Hamilton’s focus on the development of effective written and verbal skills readily applies to students pursuing careers in communications, and if the attendance at the Media Board’s Multimedia Journalism Forum is any indicator, there are many such students at the College.
Alumni panelists Dave Chanatry ’80, Susan Hartman K’74, Greg Thomas ’85 and Steve Wulf ’72, as well as Hamilton College Editor Donald Challenger, spoke before a group of hopeful Hamilton journalists in the Sadove conference room on April 15. Former Spectator Editor Allison Eck ’12 and Media Board Chair Nora Grenfell ’12 introduced and mediated the panel.
A history major, Dave Chanatry described himself as a “closeted pre-med student” during his time at Hamilton; he took almost all of the courses required for medical school on top of his own concentration requirements. He wasn’t sure what he wanted to do post-graduation—until he took a few courses in photojournalism and discovered his passion for TV news.
Chanatry started at NBC as a page, or, in pop culture terms, “Kenneth on 30 Rock.” He worked his way up to a job as a story producer at NBC News and remained there for 20 years, after which he returned to his Central New York roots and, “quite by accident, started doing public radio” as a freelancer for NPR and Public Radio International. Chanatry teaches journalism at Utica College.
Sitting in Sadove Conference Room brought Steve Wulf back to his days on the Hill, when he was a member of Emerson Literary Society (ELS). The space once housed ELS’ dining room, where Wulf worked as a dishwasher. The room, Wulf said, “reminds me of my chapped hands.”
When he left Hamilton, Wulf “drove all over New England and New York looking for a newspaper job.” He was determined to become a sports writer and found his first job at the Norwich Evening Sun. The editor who hired him predicted his career path to a T: he’d be at the Evening Sun for a year, then he’d move to Florida, where all the newspaper sports writing jobs were, and in five years’ time, he’d be working at Sports Illustrated. From there, he moved on to work for ESPN The Magazine and ESPN Books.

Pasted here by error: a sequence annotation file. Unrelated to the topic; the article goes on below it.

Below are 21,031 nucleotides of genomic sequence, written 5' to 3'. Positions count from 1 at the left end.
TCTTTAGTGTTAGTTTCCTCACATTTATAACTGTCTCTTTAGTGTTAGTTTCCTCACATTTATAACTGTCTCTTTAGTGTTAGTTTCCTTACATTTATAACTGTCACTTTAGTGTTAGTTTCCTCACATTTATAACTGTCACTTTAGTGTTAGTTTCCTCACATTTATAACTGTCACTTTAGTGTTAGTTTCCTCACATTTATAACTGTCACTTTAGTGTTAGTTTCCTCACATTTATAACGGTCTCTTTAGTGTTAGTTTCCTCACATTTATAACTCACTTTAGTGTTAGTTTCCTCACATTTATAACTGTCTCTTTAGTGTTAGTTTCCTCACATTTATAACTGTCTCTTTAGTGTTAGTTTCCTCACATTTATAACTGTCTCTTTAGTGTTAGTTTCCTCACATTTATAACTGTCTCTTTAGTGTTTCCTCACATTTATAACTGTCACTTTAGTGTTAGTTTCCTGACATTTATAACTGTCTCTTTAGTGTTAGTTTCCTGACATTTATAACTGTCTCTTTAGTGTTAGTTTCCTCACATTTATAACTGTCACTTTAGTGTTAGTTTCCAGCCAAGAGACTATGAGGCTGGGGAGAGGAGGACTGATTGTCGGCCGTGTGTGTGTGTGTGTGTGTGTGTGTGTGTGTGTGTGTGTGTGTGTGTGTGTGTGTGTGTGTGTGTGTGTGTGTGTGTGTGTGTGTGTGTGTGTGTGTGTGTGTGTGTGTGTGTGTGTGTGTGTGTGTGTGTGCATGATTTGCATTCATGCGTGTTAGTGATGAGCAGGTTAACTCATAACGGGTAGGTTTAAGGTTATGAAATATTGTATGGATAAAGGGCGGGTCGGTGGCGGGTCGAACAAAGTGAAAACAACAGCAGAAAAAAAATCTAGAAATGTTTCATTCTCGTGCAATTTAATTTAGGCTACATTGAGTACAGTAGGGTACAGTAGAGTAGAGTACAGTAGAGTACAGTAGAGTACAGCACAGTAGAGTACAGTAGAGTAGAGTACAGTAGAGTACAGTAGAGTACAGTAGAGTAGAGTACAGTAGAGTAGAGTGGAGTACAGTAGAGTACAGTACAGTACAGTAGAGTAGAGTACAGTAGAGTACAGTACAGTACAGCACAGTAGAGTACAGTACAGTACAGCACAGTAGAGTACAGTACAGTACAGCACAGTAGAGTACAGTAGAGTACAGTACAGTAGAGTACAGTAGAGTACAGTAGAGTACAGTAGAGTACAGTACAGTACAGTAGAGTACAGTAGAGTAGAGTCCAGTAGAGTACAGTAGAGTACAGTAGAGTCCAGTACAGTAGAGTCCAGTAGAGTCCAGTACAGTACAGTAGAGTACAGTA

Though sports writing is definitely his niche and his passion, Wulf says that his years at Time, during which he was able to cover a wider variety of news topics, were the most rewarding of his career.
Susan Hartman, who was a creative writing major at Kirkland, began as a poet before she transitioned into feature writing. Her skills are, for the most part, self-taught. From “deboning the Times, taking features and analyzing them,” Hartman discovered she had a knack for the “lyrical end of journalism.” Her interest and investment in people and their stories is patently clear, both in her writing and the way she speaks about pieces she has written. Hartman’s work has appeared in The New York Times, Newsday and The Christian Science Monitor.
Greg Thomas majored in public policy at Hamilton, thinking he wanted to go to law school. But as graduation approached, Thomas realized that he “didn’t want to follow the tried and true path.” However, if he wasn’t going to become a lawyer, he needed to figure out what he was going to do.
“I spent a semester at Columbia during my senior year,” Thomas said. “Using their Career Center—which is something I probably should have done while I was at Hamilton—I found a job working for a group called the Center for Public Health Communication.”
Thomas, a music minor and former WHCL DJ, transitioned into jazz writing when he started working for Urban Profile. Currently, he is a music columnist for the New York Daily News and the host of the WVOX show Jazz Plus.
Anyone who has been on campus this year has likely seen a copy of The Alumni Review’s 200 Days—College Editor Donald Challenger’s baby. Challenger has been working at Hamilton since 2006, before which he spent 20 years in newspaper journalism.
His first job was as a copy editor at a paper in Delaware, after which he moved to Utica and “did time on every desk” at the Observer-Dispatch. Challenger lamented not the deterioration of the print medium in the shift toward a digital world so much as the loss of newsroom culture.
The panelists addressed the fact that Hamilton lacks a concentration in journalism. As Challenger put it, a broad academic background makes you a “generalist,” which is helpful to a reporter who won’t necessarily be specializing early in his or her career.
Thomas added that “having Hamilton College on your resume” defines an applicant as a strong writer and speaker.
Before breaking into workshops, the panelists talked about what makes a great clip.
“A really good lead is the quickest way to catch anyone’s attention,” said Wulf.
“A great idea that's beautifully written,” added Hartman. “And great design is always a plus.”
Challenger advised students to use quotes carefully and consciously. He also recommended sending out a variety of clips that display a wide range of abilities.
Toward the end of the forum, Jack Cartwright ’15 noted that it’s “almost a good thing” that Hamilton doesn't have a journalism program. Every student here graduates with a rich academic background, strong writing skills and, more often than not, a passion—all of which are essential to becoming a great journalist.